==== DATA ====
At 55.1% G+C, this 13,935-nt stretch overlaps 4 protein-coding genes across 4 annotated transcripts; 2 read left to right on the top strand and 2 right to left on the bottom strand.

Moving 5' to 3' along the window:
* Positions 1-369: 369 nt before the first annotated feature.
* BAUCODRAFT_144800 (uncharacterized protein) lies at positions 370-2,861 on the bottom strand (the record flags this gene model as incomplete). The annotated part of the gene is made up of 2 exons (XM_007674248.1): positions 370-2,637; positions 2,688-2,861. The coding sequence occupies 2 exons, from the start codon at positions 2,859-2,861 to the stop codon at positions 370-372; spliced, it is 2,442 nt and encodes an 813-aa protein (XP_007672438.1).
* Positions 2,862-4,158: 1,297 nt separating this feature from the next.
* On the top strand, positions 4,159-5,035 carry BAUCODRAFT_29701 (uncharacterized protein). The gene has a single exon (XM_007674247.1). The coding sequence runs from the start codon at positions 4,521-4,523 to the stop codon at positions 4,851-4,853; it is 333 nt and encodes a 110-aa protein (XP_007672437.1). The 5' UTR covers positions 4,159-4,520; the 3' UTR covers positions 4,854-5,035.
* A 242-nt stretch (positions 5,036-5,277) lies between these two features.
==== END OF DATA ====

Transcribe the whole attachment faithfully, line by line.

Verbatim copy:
At 55.1% G+C, this 13,935-nt stretch overlaps 4 protein-coding genes across 4 annotated transcripts; 2 read left to right on the top strand and 2 right to left on the bottom strand.

Moving 5' to 3' along the window:
* Positions 1-369: 369 nt before the first annotated feature.
* BAUCODRAFT_144800 (uncharacterized protein) lies at positions 370-2,861 on the bottom strand (the record flags this gene model as incomplete). The annotated part of the gene is made up of 2 exons (XM_007674248.1): positions 370-2,637; positions 2,688-2,861. The coding sequence occupies 2 exons, from the start codon at positions 2,859-2,861 to the stop codon at positions 370-372; spliced, it is 2,442 nt and encodes an 813-aa protein (XP_007672438.1).
* Positions 2,862-4,158: 1,297 nt separating this feature from the next.
* On the top strand, positions 4,159-5,035 carry BAUCODRAFT_29701 (uncharacterized protein). The gene has a single exon (XM_007674247.1). The coding sequence runs from the start codon at positions 4,521-4,523 to the stop codon at positions 4,851-4,853; it is 333 nt and encodes a 110-aa protein (XP_007672437.1). The 5' UTR covers positions 4,159-4,520; the 3' UTR covers positions 4,854-5,035.
* A 242-nt stretch (positions 5,036-5,277) lies between these two features.